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Title: PSYC 481-01, Senior Seminar on Privilege, Spring 2008
Authors: Wetzel, Chris
Keywords: Psychology, Department of;Syllabus;Text;Curriculum;2008 Spring
Issue Date: 9-Jan-2008
Publisher: Memphis, Tenn. : Rhodes College
Series/Report no.: Syllabi CRN
Abstract: This course is designed to give students the opportunity to integrate skills and understanding critical to the discipline of psychology. Students will complete a major project which will require the application of work they have done in methods and content area courses in psychology. We will work in teams, consistent with the collaborative model that dominates contemporary psychological research. Knowledge Objectives: You will review a body of literature on different types of privilege: gender, sexual orientation, social class, race, age, beauty, and disability. You will become fully conversant with the research and theory that is relevant to your project. The level of expertise that you gain by the completion of your senior papers should prepare you to communicate effectively with professionals in your area of study. Personal Values/Commitment/Application Objectives: It is my hope that this course will open your eyes to the subtle ways in which you may have been privileged as well as disadvantaged. This awareness should impact your views about social and educational policy. It may even impact your sexual, racial, etc. identity. Student Skills Objectives: In this class I hope to exercise and improve a set of skills used by professionals in psychology and in many other related fields. Most notably, these will include: research skills: You will conduct a literature review and write a research report in APA format, and disseminate results to appropriate audiences. collaboration skills: almost all psychological research is done in a collaboration model. You will gain experience working as part of a team and you will gain experience providing and receiving critical peer feedback on all aspects of the work. professional communication skills: You will have opportunities to enhance communication skills in two areas: the ability to make formal presentations to professional audiences and the ability to contribute to conversations (in-class, and in out-of-class informal meetings) that encourage the thoughtful expression of different points of view and that deepen our mutual understanding of the work we are doing.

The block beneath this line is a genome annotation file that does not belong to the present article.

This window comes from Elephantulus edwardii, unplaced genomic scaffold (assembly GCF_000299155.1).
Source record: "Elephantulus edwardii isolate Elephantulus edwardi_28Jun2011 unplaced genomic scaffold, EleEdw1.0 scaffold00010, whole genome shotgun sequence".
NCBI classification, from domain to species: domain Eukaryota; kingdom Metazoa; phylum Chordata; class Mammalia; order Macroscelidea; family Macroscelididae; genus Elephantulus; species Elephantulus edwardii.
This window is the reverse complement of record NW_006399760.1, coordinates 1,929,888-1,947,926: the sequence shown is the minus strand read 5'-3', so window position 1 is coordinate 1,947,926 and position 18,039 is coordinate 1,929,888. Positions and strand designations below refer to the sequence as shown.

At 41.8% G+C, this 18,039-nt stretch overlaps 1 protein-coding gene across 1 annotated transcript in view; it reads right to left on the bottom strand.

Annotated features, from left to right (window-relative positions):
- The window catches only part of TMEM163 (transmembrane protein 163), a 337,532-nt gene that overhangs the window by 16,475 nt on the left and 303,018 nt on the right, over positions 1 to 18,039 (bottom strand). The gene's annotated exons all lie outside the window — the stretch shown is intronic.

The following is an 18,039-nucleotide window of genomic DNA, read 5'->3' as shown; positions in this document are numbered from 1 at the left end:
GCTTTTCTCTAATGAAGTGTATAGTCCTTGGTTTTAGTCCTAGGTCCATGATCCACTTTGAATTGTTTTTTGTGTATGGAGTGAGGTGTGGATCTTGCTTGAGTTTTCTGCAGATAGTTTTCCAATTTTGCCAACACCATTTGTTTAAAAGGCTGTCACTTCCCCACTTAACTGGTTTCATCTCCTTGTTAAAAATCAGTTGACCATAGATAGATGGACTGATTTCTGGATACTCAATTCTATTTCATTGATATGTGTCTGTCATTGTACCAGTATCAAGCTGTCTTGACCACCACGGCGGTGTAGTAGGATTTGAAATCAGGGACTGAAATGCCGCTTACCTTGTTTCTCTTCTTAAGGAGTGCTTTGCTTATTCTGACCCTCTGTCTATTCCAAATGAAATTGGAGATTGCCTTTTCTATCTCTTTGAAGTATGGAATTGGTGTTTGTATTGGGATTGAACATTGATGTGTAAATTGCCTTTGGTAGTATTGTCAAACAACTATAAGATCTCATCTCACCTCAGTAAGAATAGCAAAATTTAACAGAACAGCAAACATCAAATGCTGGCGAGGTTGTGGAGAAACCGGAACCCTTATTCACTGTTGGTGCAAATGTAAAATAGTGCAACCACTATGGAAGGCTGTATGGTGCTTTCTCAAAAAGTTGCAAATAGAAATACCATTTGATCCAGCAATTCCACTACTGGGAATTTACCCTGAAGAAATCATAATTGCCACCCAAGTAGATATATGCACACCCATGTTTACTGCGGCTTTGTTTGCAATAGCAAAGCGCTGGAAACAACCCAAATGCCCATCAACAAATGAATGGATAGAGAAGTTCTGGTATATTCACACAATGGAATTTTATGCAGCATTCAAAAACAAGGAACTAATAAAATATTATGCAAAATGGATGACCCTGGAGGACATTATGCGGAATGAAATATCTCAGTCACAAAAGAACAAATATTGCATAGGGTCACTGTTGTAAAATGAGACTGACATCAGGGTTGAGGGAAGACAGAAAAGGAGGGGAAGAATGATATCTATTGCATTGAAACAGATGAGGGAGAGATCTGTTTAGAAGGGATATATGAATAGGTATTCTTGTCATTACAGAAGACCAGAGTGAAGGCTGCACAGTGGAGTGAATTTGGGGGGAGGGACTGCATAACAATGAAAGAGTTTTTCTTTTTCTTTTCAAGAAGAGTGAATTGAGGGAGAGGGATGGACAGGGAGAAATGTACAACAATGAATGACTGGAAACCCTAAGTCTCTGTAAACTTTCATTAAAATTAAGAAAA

Description: This syllabus was submitted to the Office of Academic Affairs by the course instructor.
Appears in Collections:Course Syllabi

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